> The trouble with preventing teachers from allocating the credentials
> themselves is that it makes it impossible for the teacher to grade based
> on performance in class.
> "Who cares," you might ask, "so long as the student passes the test(s)?"
> The trouble with THIS attitude is that it promotes cramming, as students
> do no work during the year, cram to pass the test, and then forget the
> material. Providing incentives to work throughout the year is a valuable
> part of the educational process.
> There's still room for a private credential organization, but ideally it'd
> be one that gave tests once a month, or ideally bi-weekly, on a
> progression of material, up until the final. However, once you're talking
> about bi-weekly standardized exams, the administrative costs may begin to
> increase rapidly.
I don't buy that argument at all: first, nothing prevents teachers from doing any kind of testing or evaluation they want at any time. The fact that such tests "don't count" should make them more honest evaluations because the student feels no economic pressure to cheat on them. Having the credentialing authority be separate prevents even the teacher from knowing exactly what will be tested, and therefore /discourages/ cramming because it would be useless. It also discourages teachers with "pet" theories that they stress and test for at the expense of the broader field of study itself. Teachers themselves are not evaluated at all in this model--they just acquire reputation based on how well their classes perform with the credentialing authorities.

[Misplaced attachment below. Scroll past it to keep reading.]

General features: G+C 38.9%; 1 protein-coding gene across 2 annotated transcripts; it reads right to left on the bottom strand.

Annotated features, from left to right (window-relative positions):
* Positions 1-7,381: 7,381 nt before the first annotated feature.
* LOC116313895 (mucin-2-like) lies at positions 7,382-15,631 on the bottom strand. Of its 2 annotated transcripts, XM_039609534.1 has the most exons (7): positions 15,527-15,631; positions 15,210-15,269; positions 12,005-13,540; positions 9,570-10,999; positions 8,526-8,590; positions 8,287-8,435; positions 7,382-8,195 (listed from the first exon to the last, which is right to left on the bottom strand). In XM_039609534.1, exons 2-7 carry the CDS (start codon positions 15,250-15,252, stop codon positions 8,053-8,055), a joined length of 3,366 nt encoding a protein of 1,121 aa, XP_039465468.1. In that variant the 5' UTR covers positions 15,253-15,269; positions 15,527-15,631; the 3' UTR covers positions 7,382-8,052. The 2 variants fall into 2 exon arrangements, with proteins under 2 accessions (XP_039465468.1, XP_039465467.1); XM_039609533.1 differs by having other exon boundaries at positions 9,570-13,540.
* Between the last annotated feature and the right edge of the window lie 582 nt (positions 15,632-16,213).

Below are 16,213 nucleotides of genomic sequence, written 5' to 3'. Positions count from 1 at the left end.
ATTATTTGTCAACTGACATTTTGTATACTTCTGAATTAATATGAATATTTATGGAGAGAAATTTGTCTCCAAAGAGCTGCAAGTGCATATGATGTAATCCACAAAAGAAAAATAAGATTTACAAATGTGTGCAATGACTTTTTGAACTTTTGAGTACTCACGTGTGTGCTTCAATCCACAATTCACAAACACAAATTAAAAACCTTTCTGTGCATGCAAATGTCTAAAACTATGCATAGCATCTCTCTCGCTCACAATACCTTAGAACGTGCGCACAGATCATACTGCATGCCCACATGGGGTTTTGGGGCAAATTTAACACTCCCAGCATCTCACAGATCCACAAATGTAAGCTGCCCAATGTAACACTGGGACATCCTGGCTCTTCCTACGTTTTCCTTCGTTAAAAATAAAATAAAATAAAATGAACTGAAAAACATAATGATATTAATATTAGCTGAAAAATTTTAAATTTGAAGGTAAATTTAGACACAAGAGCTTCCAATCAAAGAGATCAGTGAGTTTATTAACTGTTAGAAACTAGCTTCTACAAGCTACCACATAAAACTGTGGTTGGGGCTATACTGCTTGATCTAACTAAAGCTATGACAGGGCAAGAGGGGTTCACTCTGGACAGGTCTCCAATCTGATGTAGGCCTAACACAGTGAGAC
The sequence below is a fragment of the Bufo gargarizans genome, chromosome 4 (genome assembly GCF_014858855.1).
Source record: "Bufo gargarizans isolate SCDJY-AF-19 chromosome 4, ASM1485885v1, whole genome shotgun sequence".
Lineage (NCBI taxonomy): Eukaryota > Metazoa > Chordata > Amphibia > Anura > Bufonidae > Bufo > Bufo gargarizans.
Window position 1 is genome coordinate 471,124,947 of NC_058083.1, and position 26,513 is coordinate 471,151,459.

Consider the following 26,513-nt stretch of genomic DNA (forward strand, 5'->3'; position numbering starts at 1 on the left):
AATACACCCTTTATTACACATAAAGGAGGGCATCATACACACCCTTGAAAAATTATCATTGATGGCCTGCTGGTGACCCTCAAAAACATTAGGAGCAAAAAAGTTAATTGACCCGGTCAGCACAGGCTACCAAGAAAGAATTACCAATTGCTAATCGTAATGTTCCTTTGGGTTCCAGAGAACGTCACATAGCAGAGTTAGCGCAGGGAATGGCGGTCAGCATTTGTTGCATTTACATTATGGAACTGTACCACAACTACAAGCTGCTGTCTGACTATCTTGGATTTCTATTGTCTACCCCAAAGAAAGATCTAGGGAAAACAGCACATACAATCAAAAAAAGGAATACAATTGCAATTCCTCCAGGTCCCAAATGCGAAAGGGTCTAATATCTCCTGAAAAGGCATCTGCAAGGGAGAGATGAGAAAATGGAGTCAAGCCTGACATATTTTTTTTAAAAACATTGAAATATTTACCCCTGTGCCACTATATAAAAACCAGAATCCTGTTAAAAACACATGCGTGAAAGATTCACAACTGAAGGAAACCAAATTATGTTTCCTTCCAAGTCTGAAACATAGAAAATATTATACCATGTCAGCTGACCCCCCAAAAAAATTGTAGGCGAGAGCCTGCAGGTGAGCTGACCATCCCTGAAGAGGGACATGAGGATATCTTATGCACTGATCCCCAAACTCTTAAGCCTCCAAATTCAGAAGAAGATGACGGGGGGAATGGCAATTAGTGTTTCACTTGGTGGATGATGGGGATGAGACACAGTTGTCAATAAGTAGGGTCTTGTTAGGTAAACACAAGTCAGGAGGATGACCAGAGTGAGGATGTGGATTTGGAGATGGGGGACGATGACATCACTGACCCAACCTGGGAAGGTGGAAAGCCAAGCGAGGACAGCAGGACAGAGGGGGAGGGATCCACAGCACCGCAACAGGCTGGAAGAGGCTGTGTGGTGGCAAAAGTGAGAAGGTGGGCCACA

The credentialing authority's reputation and the value of their service will depend on how useful their evaluations are, so they have incentive to do a good job of testing real understanding of the subject. As for whether or not a student has "worked" during the year, well "who cares" is precisely the correct response here. Fuck effort, results matter.
-- Lee Daniel Crocker <firstname.lastname@example.org> <http://www.piclab.com/lcrocker.html> "All inventions or works of authorship original to me, herein and past, are placed irrevocably in the public domain, and may be used or modified for any purpose, without permission, attribution, or notification."--LDC